How contrary is this to most of what passes for even “Christian” thinking today? We have accepted the “know thyself” formula as if it is the key to enlightenment, when in fact the Bible tells us:

The heart is deceitful above all things, and desperately sick; who can understand it?

 

A Theology of Space Travel 1.2

In the 17th century, a Bishop of the Church of England named John Wilkins wrote a book with the wordy title: A Discovery of a New World, or, A Discourse Tending to prove, that tis Probable there may be another Habitable World in the Moon.

Yes, some people back then thought that the moon was habitable, and even inhabited. This probably led to the early Mormon prophecies of preaching the restored Gospel on the Moon or the Sun. Wilkins advocated the position of an inhabited moon. In the process he listed some possible objections from the Scripture and Tradition of the Church, as follows:

But the position (say some) is directly against Scripture, for
I. Moses tells us of one World, and his History of the Creation had been very Imperfect, if God had made another.
2. Saint John speaking of Gods works, says, he made the World in the singular Number, and therefore there is but one: tis the argument of Aquinas, and he thinks that none will oppose it, but such who with Democritus esteem some blind Chance, and not any wise Providence to be the Framer of all things.
3. The Opinion of more Worlds has in Ancient times been accounted a Heresy, and Baronius affirms, that for this very reason Virgilius was cast out of his Bishopric, and Excommunicated from the Church.
4. A Fourth Argument there is urged by Aquinas; if there be more Worlds than one, then they must either be of the same, or of a divers Nature; but they are not of the same kind; for this were needless, and would argue an improvidence, since one would have no more perfection than the other; not of divers kinds, for then one of them could not be called the World or Universe, since it did not contain Universal perfection. I have cited this Argument because it is so much stood upon by Julius Caesar la Galla, one that has purposely wrote a Treatise against this Opinion which I now deliver;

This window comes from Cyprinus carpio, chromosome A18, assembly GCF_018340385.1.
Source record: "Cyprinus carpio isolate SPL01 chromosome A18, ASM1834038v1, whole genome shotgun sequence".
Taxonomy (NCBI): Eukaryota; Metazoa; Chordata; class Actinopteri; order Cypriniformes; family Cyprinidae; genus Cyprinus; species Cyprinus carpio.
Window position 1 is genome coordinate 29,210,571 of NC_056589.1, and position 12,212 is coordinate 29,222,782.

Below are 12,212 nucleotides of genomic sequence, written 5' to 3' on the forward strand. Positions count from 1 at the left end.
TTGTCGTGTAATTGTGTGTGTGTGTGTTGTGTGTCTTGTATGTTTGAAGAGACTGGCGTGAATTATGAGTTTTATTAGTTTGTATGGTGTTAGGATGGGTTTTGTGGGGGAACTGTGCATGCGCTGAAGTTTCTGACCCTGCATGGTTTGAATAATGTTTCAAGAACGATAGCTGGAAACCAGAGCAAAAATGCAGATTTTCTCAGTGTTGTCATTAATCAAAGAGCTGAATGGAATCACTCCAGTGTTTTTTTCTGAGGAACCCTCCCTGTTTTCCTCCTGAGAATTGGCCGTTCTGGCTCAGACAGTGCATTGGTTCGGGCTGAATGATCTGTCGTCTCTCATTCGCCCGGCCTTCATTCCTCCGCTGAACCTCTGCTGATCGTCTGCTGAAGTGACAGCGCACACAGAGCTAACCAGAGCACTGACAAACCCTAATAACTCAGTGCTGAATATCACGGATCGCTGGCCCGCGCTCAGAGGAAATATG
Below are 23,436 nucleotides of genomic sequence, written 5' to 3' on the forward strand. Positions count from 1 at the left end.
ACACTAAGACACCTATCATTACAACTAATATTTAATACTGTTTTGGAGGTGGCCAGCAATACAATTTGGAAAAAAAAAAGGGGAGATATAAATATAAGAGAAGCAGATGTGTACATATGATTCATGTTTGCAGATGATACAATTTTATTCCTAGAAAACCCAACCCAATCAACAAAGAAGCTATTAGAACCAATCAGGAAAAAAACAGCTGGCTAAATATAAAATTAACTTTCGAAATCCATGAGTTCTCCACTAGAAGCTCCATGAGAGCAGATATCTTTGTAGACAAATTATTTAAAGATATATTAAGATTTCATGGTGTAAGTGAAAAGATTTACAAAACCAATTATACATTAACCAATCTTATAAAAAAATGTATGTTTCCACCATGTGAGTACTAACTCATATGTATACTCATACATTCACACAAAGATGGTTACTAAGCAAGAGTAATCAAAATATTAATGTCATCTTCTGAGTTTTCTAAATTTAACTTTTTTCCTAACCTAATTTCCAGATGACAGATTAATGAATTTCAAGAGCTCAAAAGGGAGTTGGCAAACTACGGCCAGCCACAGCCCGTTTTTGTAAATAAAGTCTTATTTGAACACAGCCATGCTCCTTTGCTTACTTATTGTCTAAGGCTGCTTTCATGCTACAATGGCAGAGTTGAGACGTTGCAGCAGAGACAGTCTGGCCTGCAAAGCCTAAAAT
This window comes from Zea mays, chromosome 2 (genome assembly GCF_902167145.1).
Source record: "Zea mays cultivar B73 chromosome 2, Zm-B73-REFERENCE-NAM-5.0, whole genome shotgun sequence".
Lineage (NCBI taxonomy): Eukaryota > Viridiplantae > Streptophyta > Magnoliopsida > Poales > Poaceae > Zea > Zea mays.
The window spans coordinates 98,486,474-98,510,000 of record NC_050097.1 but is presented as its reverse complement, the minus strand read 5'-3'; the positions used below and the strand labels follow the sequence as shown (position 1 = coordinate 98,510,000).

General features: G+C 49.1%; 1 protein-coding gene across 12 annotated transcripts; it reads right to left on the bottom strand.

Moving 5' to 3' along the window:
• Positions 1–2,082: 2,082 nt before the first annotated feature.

He refutes these objections as follows:

Unto the two first it may be answered, that the Negative Authority of Scripture, is not prevalent in those things which are not the Fundamentals of Religion.
[…]

But you’ll reply, though it do not necessarily conclude, yet tis probable, if there had been another world, we should have had some notice of it in Scripture.
I answer, tis as probable that the Scripture should have informed us of the Planets, they being very remarkable parts of the Creation; and yet neither Moses, nor Job, nor the Psalms, (the places most frequent in Astronomical Observations) nor any other Scripture mention any of them, but the Sun and Moon. Because the difference betwixt them and the other Stars, was known only to those who were Learned Men, and had skill in Astronomy.

His main point related to Scripture is that silence does not prove something doesn’t exist.

[…] the silence of Scripture, concerning any other World, is not Sufficient Argument to prove that there is none.

He also notes a Jesuit argument that the authority of the Church Fathers does not apply in this case, because they did not address the subject:

Mersennus a late Jesuit, proposing the question, whether or no the opinion of more Worlds than one, be Heretical and against the Faith? He answers it Negatively, because it does not Contradict any express place of Scripture, or Determination of the Church. And though (saith he) it seems to be a rash opinion, as being against the consent of the Fathers; yet, if this controversy be chiefly philosophical, then their authorities are not of such weight. Unto this it may be added, that the consent of the Fathers is prevalent only in such points as were first controverted amongst them, and then generally decided one way, and not in such other particulars as never fell under their examination and dispute.

Bishop Wilkins seems to essentially say that if Scripture and the Fathers have not authoritatively address the subject, it is fair game. I will provide a couple of sources that Wilkins referred to in my next post.

A Theology of Space Travel 1.1

There is nothing new under the sun. I thought that perhaps my speculations about space and other worlds would be new, but I am already finding evidence that this topic has been much thought of from of old. Here is Melancthon saying that there cannot be inhabitants on other planets: